Figure 2 shows a section of the center pole piece with red line representing the magnetic flux direction. We can see that the cross section area corresponding to magnetic flux varies, getting smaller towards the top but for now let’s determine the diameter for the thicker section.
Figure 2. Section of central pole piece
From Eq 3
from figure 2 will be determined by voice coil diameter and gap width but it is not as big a factor as because the field lines will not pass through the top section. Magnetic flux will steer towards the gap and thus the area will be very close to the gap area as shown in figure 3. In Eq 6 we have the expression for gap area but in reality that area is larger because of flux bulging out in the gap (flux lines marked in figure 3) and not strictly following the geometrical path we would like it to. To what extend the difference is depends heavily on the geometry. But this also means it will take more flux to saturate that area so it is safe to assume the gap area as in Eq 6.
Figure 3. Detail of magnetic gap region
2. Bottom plate
In figure 4 we can see the path the magnetic flux takes through the bottom plate. We can also observe that the flux travels through a disc which means that the diameter increases the further it goes. If the thickness of the bottom plate is constant it will mean the area through which flux passes through increases from the center of the motor towards the outer diameter. While the increase will not hurt the magnetic flux, it is a waste of material and will add extra weight to the motor.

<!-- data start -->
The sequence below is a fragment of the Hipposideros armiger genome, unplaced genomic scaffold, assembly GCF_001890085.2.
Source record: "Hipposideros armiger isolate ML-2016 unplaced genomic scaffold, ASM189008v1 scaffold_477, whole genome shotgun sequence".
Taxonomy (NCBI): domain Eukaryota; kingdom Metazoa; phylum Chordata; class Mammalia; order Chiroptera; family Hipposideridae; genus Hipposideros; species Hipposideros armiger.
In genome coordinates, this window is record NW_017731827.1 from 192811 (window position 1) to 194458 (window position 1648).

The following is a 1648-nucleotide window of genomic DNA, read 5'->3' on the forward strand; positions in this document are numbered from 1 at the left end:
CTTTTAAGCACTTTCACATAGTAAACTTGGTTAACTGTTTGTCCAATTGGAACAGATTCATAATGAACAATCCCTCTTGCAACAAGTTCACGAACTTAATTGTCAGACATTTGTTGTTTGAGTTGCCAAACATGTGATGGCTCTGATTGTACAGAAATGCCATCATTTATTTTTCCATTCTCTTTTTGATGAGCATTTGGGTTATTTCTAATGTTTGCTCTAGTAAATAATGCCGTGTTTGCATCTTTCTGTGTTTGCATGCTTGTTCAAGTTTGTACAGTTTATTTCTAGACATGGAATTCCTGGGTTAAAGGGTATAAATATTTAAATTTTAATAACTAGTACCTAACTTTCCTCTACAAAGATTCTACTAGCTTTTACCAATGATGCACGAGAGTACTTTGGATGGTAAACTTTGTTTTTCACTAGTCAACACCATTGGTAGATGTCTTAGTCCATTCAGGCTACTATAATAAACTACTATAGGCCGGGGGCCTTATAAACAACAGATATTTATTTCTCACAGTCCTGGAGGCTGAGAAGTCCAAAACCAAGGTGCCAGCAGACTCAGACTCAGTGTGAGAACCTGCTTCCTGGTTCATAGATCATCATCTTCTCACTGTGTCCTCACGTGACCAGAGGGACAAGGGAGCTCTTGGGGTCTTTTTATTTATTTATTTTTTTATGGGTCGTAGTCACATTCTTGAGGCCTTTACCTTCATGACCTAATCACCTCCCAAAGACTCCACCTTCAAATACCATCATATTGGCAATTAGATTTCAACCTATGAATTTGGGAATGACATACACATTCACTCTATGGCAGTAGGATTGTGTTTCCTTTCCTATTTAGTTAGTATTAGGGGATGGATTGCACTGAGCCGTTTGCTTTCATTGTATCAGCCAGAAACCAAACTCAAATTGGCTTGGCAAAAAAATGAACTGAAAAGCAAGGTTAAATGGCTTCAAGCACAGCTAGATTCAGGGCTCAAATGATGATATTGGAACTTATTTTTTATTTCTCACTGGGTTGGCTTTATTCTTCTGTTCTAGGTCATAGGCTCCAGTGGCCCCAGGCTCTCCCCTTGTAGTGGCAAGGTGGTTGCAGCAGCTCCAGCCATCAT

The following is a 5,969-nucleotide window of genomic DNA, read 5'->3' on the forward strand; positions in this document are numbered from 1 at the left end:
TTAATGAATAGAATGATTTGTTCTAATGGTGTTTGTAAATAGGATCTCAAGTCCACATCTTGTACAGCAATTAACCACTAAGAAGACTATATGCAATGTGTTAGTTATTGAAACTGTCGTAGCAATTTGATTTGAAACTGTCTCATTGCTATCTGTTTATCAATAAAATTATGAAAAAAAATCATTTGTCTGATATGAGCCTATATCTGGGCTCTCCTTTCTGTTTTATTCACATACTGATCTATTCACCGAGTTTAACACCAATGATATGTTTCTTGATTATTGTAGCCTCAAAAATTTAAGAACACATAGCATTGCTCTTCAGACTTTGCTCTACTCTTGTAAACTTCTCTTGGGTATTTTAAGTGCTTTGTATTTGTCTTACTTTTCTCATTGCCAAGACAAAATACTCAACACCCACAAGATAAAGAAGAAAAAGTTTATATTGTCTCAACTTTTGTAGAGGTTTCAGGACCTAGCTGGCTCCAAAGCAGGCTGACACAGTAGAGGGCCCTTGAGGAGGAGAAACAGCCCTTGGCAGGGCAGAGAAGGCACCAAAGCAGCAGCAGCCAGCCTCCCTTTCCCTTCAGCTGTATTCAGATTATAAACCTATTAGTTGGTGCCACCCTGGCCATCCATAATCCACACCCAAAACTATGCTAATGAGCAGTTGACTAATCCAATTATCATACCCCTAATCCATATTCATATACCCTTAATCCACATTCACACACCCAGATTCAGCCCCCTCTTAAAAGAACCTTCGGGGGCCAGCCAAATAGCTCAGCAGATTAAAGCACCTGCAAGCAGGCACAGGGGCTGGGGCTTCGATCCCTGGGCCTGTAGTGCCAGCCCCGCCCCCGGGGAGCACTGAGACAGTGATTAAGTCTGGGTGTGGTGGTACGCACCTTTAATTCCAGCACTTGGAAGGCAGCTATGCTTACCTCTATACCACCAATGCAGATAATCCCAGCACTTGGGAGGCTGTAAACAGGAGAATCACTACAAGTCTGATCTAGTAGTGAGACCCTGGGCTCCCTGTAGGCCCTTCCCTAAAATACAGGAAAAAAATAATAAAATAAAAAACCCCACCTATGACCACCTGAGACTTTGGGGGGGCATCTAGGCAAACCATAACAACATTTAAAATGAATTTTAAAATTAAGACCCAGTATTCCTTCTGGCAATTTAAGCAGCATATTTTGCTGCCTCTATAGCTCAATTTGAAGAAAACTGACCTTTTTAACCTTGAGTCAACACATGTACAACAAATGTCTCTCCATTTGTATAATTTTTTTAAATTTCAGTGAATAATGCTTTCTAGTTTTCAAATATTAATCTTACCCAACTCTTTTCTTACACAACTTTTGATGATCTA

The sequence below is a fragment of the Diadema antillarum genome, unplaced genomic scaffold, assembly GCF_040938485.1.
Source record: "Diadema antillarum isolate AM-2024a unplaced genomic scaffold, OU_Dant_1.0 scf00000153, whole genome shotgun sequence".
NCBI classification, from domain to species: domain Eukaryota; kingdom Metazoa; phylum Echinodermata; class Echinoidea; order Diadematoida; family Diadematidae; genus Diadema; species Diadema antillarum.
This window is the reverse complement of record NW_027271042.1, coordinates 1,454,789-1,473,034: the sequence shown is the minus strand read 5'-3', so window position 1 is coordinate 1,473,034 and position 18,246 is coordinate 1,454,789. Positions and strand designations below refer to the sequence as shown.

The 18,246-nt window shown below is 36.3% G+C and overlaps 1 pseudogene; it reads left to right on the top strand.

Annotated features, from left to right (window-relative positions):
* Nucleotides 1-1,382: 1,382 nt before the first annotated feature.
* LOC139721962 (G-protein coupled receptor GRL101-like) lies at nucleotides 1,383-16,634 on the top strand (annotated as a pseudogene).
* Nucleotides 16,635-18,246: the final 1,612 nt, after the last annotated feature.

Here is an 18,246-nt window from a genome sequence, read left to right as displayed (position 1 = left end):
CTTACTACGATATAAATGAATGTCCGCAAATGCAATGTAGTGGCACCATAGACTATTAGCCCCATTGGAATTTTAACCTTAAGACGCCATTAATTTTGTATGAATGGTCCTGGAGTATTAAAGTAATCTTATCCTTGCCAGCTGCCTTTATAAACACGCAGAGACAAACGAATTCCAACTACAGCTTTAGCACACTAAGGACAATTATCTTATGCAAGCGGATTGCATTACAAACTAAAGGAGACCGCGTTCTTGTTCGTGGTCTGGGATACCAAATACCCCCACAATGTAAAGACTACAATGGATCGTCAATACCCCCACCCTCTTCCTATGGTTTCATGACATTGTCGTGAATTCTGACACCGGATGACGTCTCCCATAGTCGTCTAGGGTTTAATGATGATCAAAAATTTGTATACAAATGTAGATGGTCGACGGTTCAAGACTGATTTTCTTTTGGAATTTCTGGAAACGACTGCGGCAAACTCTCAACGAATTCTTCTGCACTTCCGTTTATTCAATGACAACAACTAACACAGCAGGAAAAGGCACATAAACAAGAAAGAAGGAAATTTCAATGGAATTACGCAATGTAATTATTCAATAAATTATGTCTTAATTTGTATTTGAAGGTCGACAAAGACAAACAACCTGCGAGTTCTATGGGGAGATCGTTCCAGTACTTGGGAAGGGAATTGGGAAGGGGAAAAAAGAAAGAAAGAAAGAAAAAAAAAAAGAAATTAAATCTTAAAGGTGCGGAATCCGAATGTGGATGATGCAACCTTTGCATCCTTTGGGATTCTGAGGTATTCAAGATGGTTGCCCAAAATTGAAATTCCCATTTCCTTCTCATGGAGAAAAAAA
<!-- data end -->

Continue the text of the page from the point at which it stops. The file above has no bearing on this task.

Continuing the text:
Figure 4. Central pole piece and bottom plate
To size the bottom plate it is best to start from the center. The center pole piece with diameter meets the bottom plate and the flux lines turn about 90 degrees and start passing through the bottom plate. We can thus define the center area as:
where is the center area of the bottom place.
According to Eq 8:
In figure 4 is the bottom plate diameter. If we want to keep a constant area trough the bottom plate we can easily see that:
3. Steel Ring
The steel ring piece can be identified in figure 5. This piece can be an actual ring or it can be made using multiple steel rods. Its purpose to the provide a path for magnetic flux between the bottom plate and the top plate. The steel rods will allow for better cooling of the field coil but will concentrate the flux around them in the bottom and top plate so in terms of avoiding saturation it is my opinion not to tapper the the bottom plate’s thickness as discussed in previous section. So basically keeping same as .